Bookshop, The

image for Bookshop, The

Short takes

Not suitable under 10; parental guidance to 14 (lack of interest and scenes that may disturb or frighten very young children)

classification logo

This topic contains:

  • overall comments and recommendations
  • details of classification and consumer advice lines for Bookshop, The
  • a review of Bookshop, The completed by the Australian Council on Children and the Media (ACCM) on 31 May 2018.

Overall comments and recommendations

Children aged under 10 Not suitable due primarily to lack of interest and scenes that may disturb or frighten very young children.
Children aged 10–14 Parental guidance recommended due to lack of interest.
Children aged 15 and over Ok for this age group.

About the movie

This section contains details about the movie, including its classification by the Australian Government Classification Board and the associated consumer advice lines. Other classification advice (OC) is provided where the Australian film classification is not available.

Name of movie: Bookshop, The
Classification: PG
Consumer advice lines: Mild themes and infrequent coarse language
Length: 113 minutes

ACCM review

This review of the movie contains the following information:

A synopsis of the story

The independent and free-thinking war-widow Mrs Florence Green (Emily Mortimer), makes a decision to open a small bookshop in the sleepy seaside town of Hardborough, England. She soon discovers that her humble dream has become a small social-revolution, pitting progressive liberal values (Florence and her choice of novels) against conservative and traditional values (embodied in the lady of the town, Mrs Violet Gamart (Patricia Clarkson)).  With the unlikely friendship of the private Mr Edmund Brundish (Bill Nighy) and the outspoken book-hating Christine (Honor Kneafsey) Florence must defend her right (and responsibility) to provide the town with books and the freedom to read them.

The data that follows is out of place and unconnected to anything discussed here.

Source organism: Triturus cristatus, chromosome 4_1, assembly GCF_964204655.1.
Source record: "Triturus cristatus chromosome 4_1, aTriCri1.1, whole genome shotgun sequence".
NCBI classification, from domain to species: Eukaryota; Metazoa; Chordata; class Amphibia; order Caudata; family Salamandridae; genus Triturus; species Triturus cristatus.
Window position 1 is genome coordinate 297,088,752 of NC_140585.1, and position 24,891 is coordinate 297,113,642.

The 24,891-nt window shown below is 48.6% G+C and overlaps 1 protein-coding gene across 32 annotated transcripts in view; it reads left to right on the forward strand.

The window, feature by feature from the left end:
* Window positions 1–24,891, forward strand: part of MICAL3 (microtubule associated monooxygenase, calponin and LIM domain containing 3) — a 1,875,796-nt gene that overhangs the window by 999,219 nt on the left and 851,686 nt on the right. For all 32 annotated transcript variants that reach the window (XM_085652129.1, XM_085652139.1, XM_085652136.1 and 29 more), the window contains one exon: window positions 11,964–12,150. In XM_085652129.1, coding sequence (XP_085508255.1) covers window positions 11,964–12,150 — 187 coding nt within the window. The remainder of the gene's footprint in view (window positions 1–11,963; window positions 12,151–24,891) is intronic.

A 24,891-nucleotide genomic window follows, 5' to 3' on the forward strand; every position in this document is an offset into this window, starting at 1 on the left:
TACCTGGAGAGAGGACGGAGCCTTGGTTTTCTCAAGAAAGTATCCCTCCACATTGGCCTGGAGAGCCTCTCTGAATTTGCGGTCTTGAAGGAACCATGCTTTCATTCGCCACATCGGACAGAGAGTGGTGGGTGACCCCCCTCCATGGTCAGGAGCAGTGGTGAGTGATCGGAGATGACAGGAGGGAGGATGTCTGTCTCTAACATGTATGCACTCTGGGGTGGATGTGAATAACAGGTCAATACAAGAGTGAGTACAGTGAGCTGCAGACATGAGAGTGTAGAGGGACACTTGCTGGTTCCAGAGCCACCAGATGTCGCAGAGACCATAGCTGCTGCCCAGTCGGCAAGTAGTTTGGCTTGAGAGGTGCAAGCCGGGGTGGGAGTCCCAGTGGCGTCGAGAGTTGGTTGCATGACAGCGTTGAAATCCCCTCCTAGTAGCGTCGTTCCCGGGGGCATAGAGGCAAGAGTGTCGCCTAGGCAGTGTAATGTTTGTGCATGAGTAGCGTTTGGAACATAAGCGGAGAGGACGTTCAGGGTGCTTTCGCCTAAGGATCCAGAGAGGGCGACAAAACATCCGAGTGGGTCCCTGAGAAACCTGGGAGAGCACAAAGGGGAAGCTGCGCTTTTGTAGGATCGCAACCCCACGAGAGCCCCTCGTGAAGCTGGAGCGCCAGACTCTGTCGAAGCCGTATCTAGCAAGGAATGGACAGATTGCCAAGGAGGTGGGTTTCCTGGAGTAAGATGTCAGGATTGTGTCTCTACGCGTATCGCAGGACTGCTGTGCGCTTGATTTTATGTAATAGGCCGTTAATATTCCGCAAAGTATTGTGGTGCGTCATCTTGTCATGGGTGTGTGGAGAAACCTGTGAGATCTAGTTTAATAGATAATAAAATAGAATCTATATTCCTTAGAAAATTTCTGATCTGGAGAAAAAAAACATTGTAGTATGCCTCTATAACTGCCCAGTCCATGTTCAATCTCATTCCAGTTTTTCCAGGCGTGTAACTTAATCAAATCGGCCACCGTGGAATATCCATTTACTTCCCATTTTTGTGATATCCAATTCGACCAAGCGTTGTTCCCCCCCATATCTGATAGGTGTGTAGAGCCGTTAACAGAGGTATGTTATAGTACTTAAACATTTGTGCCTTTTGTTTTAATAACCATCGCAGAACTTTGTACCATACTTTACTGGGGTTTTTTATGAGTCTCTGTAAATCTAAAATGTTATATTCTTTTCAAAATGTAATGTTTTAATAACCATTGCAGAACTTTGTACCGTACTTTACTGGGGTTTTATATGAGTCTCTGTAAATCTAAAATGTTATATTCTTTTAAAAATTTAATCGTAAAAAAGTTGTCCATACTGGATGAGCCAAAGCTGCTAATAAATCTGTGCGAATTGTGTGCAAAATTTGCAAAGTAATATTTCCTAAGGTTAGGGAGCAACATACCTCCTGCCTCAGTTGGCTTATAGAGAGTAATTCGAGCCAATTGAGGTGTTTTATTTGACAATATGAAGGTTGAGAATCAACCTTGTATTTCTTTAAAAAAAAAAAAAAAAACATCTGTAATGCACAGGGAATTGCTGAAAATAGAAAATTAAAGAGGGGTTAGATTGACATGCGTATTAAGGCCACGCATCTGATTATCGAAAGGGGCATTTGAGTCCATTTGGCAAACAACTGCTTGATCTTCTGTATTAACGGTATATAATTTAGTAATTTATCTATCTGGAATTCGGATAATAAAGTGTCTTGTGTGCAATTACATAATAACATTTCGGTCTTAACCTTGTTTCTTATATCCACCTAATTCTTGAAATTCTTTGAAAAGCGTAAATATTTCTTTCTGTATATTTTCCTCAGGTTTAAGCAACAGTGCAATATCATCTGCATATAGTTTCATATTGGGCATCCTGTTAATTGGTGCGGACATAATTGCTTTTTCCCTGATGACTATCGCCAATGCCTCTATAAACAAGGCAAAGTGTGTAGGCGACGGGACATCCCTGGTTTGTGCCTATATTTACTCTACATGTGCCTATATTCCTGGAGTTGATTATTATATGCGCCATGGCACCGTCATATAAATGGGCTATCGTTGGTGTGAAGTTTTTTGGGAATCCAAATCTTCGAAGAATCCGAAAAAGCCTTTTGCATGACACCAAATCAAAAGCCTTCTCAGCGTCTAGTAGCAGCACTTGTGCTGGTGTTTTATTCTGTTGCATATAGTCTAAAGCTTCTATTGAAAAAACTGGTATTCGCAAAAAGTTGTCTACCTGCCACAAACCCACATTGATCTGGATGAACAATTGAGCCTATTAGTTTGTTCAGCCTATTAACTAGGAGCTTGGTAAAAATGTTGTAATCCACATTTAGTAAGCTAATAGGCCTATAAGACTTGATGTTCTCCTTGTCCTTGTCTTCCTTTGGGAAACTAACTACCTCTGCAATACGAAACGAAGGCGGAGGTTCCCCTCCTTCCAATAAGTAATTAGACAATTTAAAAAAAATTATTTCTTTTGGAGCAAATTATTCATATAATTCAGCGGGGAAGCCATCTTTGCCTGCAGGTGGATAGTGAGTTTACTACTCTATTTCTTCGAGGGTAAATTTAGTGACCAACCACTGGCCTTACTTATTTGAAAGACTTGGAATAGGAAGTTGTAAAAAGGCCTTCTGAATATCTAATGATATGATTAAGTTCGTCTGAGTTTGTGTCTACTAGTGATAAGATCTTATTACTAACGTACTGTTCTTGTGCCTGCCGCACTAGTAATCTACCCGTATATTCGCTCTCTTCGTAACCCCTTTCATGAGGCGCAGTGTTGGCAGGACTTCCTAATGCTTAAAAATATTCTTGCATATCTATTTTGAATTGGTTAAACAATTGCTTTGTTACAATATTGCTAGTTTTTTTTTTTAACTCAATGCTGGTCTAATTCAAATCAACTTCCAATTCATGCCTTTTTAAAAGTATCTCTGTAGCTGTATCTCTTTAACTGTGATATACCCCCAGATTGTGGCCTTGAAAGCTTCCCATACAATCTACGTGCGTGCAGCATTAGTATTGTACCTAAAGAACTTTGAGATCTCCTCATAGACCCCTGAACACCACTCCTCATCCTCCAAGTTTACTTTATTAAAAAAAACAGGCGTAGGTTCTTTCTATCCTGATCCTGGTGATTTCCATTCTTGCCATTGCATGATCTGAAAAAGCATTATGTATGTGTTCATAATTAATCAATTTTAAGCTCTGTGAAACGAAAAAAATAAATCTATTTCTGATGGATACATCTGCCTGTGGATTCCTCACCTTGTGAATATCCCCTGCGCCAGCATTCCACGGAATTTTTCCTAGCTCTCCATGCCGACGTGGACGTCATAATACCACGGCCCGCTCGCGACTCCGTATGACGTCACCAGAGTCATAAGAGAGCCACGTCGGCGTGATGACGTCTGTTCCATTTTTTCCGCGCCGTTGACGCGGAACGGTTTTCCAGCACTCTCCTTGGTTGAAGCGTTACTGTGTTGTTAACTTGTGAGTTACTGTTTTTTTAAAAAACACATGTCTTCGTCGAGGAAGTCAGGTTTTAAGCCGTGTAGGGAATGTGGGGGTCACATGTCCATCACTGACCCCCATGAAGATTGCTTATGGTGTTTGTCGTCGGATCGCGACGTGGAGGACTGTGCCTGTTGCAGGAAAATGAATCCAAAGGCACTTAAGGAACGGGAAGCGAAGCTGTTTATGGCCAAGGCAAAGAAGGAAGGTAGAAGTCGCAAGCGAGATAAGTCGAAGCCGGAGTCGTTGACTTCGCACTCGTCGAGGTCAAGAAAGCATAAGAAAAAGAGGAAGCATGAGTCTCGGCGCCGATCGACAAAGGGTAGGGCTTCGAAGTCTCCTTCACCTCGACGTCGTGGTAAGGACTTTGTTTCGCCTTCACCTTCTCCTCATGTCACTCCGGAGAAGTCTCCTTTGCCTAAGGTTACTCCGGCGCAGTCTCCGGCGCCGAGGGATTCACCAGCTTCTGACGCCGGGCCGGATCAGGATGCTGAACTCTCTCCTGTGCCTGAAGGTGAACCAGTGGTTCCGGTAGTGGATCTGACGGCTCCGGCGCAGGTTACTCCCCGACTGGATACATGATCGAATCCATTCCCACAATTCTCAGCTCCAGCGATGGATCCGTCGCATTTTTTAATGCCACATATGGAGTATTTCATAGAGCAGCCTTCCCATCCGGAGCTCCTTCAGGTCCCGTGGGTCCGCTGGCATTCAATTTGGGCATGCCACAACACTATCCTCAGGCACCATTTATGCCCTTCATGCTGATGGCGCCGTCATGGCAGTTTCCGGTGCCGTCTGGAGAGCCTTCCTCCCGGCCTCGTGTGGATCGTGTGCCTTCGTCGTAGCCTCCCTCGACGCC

Children and adolescents may react adversely at different ages to themes of crime, suicide, drug and alcohol dependence, death, serious illness, family breakdown, death or separation from a parent, animal distress or cruelty to animals, children as victims, natural disasters and racism. Occasionally reviews may also signal themes that some parents may simply wish to know about.

Death of spouse; sexism toward women

Use of violenceinfo

Research shows that children are at risk of learning that violence is an acceptable means of conflict resolution when violence is glamourised, performed by an attractive hero, successful, has few real life consequences, is set in a comic context and / or is mostly perpetrated by male characters with female victims, or by one race against another.

Repeated exposure to violent content can reinforce the message that violence is an acceptable means of conflict resolution. Repeated exposure also increases the risks that children will become desensitised to the use of violence in real life or develop an exaggerated view about the prevalence and likelihood of violence in their own world.

There is some violence or reference to violence in this movie including:

  • Violet smashes a porcelain figurine in anger
  • Edmund jokingly suggests he could put a bullet through the brain of the female antagonist
  • It is implied that Christine sets fire to the bookshop

Material that may scare or disturb children

Under fiveinfo

Children under five are most likely to be frightened by scary visual images, such as monsters, physical transformations.